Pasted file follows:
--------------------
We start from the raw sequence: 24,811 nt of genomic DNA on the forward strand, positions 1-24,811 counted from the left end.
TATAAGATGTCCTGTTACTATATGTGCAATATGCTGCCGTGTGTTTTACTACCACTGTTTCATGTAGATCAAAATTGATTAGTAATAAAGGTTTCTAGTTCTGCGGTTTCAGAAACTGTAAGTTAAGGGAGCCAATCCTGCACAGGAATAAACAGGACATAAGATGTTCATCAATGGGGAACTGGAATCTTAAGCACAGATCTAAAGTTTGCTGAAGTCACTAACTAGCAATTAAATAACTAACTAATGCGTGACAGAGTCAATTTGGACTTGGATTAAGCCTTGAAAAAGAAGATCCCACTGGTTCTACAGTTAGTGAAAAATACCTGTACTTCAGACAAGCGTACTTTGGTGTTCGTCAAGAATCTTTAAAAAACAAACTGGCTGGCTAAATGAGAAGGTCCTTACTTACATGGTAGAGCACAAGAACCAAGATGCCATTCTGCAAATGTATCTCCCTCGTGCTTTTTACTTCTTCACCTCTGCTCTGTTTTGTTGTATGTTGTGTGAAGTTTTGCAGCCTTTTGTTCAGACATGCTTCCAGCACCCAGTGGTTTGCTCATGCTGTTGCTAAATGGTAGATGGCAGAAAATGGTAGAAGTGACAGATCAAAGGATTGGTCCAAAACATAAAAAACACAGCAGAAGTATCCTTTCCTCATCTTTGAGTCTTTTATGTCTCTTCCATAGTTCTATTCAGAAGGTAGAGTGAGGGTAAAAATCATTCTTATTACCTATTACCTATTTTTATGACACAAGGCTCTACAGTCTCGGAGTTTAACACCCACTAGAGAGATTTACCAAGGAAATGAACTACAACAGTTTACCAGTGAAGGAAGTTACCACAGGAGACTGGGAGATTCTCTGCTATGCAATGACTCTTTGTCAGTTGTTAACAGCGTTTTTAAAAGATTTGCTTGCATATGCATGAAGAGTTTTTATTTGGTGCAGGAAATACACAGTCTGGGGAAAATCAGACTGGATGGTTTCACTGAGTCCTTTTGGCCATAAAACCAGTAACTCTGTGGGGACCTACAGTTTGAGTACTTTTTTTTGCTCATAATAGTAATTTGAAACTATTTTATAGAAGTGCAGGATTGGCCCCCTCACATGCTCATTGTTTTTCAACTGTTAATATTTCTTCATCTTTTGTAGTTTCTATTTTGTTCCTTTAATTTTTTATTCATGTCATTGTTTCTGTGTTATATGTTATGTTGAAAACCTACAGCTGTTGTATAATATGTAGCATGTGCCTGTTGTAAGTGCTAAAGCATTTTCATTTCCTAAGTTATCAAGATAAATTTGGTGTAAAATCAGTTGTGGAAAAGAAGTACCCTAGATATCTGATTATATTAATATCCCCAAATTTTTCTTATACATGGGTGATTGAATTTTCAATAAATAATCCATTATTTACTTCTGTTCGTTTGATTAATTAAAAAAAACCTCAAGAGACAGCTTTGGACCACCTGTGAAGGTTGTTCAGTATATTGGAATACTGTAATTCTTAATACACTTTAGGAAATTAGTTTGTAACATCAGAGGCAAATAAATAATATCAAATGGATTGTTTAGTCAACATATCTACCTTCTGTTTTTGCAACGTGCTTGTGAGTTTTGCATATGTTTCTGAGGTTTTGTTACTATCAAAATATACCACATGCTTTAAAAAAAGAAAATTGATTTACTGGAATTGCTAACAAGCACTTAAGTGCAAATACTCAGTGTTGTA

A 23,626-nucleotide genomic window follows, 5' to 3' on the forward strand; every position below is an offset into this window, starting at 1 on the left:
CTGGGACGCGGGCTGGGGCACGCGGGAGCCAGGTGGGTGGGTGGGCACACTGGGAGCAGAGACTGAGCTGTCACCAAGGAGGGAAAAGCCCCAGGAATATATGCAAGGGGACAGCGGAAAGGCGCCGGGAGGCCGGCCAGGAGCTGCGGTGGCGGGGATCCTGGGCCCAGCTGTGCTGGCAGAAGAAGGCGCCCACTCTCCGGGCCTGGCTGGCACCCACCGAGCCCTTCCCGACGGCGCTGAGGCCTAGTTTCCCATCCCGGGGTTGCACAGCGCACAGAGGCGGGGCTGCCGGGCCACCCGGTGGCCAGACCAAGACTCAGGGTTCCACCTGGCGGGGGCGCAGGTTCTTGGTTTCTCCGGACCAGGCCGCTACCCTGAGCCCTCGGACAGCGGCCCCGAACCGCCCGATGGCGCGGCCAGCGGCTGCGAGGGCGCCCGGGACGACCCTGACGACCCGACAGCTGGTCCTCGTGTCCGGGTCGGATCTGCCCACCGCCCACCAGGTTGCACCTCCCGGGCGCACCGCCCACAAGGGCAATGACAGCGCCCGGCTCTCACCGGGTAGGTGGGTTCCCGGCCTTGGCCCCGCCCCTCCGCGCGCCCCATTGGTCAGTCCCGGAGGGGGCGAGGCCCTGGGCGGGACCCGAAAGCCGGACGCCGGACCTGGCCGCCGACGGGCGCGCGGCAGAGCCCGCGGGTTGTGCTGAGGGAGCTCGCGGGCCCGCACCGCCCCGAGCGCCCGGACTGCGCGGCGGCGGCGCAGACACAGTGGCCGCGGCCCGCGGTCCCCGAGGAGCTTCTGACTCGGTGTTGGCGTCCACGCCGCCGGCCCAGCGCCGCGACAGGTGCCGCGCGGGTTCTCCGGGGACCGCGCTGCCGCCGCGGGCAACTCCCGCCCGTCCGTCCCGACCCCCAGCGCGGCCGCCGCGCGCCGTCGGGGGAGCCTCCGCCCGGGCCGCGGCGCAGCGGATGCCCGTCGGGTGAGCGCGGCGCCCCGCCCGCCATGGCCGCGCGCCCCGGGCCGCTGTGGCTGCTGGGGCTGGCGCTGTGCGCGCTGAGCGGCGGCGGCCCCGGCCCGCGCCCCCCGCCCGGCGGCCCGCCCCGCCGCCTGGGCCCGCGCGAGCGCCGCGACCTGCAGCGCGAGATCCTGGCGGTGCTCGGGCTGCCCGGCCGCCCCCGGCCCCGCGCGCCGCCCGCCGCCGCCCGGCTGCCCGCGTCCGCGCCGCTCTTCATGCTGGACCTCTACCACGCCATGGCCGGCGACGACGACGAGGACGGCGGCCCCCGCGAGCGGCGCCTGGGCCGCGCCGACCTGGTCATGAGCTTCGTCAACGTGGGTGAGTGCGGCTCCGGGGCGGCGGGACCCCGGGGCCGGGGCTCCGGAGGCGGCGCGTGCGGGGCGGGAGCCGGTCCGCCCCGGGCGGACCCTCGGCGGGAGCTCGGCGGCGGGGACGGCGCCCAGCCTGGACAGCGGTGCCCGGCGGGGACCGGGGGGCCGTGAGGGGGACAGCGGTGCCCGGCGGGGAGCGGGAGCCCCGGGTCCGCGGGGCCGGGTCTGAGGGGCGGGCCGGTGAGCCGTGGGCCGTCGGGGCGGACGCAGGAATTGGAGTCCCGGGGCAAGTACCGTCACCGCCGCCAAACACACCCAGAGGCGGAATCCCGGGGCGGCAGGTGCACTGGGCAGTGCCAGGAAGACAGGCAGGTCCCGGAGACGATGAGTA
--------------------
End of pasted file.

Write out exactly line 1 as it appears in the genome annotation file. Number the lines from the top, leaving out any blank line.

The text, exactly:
We start from the raw sequence: 24,811 nt of genomic DNA on the forward strand, positions 1-24,811 counted from the left end.